Knoxville and Chattanooga lawmakers are teaming up in an effort to get seat belts on school buses after both cities lost children in school bus crashes in recent years. The bill is still in the preliminary stages.

Most recently, six children died in Chattanooga in 2016 when a speeding bus driver hit a tree. Two little girls and teacher's aide died in a December 2014 Knoxville crash when the driver was texting and driving.

Since then, parents and school districts have started looking deeper into the benefits and costs associated with putting seat belts on school buses.

Kingsport City Schools is one of the few districts in the state who has the safety restraints on all of its buses. The district added seat belts in the mid-1990s when it switched from contracting their transportation services to operating their own buses.

"We've made it part of the whole bus riding experience. We start with the little ones. Everyone is trained," said Tommy Starnes, the director of transportation for Kingsport City Schools. "Every year all of the elementary kids get a refresher course on the seat belts."

"We've had a lot of interests from other school systems who are coming and looking at our program," he said.

Starnes credits the seat belts for the district's safety record.

"Since I've been here in my tenure, we've never transported a student from an accident," he said. "That's a tremendous safety record we think. We have video on all the buses. Any time there's an accident you can see the results of wearing the seat belt. You can see that they work."

The National Transportation Safety Board agrees that in roll over crashes, three-point seatbelts are the best protection for students from injury. But the NTSB stops short of requiring seat belts for two reasons: school buses are still the safest way to get kids to and from school with or without belts, and they are expensive. The NTSB worries requiring them would mean less school buses are purchased and less students ride the bus.

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WBIR 10News wanted to see how Kingsport City Schools addresses the concerns that opponents argue are reasons to not have seat belts on buses.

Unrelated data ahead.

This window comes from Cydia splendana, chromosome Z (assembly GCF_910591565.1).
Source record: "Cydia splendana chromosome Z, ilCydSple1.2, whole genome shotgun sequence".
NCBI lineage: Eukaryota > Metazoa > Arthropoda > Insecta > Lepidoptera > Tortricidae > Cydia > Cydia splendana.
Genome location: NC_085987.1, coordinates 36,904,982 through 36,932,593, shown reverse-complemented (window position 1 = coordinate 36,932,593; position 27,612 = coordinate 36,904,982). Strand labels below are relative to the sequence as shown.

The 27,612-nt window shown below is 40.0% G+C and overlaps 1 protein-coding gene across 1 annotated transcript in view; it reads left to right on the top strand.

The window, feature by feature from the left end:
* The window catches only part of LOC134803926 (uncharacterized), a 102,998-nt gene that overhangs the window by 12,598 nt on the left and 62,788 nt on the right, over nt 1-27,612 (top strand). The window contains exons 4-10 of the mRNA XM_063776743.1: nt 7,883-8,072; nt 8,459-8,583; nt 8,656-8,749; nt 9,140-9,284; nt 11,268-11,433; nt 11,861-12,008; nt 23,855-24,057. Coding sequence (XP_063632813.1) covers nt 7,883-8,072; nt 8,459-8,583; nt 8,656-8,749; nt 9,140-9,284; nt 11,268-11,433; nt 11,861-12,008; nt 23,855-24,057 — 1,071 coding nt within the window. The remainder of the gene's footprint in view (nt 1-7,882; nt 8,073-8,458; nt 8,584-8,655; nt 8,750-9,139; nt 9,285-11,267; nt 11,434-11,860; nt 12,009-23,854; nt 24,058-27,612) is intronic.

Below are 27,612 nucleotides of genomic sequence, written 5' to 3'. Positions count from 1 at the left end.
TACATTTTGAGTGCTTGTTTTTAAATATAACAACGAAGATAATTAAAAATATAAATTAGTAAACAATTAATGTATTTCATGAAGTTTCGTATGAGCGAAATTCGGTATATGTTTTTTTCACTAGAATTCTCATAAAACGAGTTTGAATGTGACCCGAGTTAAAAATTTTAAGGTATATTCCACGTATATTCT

1. Seat belts cost too much

It costs about $13,000 to retrofit an existing school bus with seat belts.

And statewide, officials estimate the cost would be as much as $33 million per year for the next seven or so years, according to a fiscal report.

Starnes said it's cheaper to buy a bus that's built with seat belts. That's how they've always done it. It adds about $3,000 per bus to buy one with seat belts already installed.

Kingsport also only transports an average of 2,200 riders a day, compared to Knox County Schools who transports 21,000 students each day.

2. Students can't escape in case of fire or emergency

Starnes said students are trained on how to unbuckle and evacuate in case of emergency every year.

His bus drivers are also required to have seat belt cutters within arm's reach at all times.

Starnes argued the safety benefits outweigh the risk, in his opinion.

3. Fit less students on a bus

Without seat belts, in many districts, schools fit three students to a seat. With seat belts, that's nearly impossible for older children and teenagers.

Starnes orders buses with two and three seat belt options so students could fit three younger children or two older children in a bus seat.

Bus drivers in Kingsport prefer their students in seat belts because it provides fewer opportunities for distractions.

"It definitely keeps everyone in their seat because they don't want you to know they're not wearing their seatbelt," said bus driver, Billy Nelson.

Nelson can't imagine driving a bus without seat belts. He's been driving a bus for Kingsport for 17 years.

"I probably wouldn't drive a bus if it didn't have a seat belt. I wouldn't drive my kids in my own car without a seatbelt. It would really be hard on my conscious to do that," he said.

In Kingsport, the district requires students to buckle up or be written up.

"Usually if the parents are teaching their kids to wear seat belts in the car then the child knows pretty much when they come to the school bus how to fasten the seat belt,"

As a back up, the bus drivers do a walkthrough check with elementary students before leaving.

Nelson says it's a duty that he's happy to add to his checklist. If there ever is a crash on his bus, he believes the seat belts could save lives.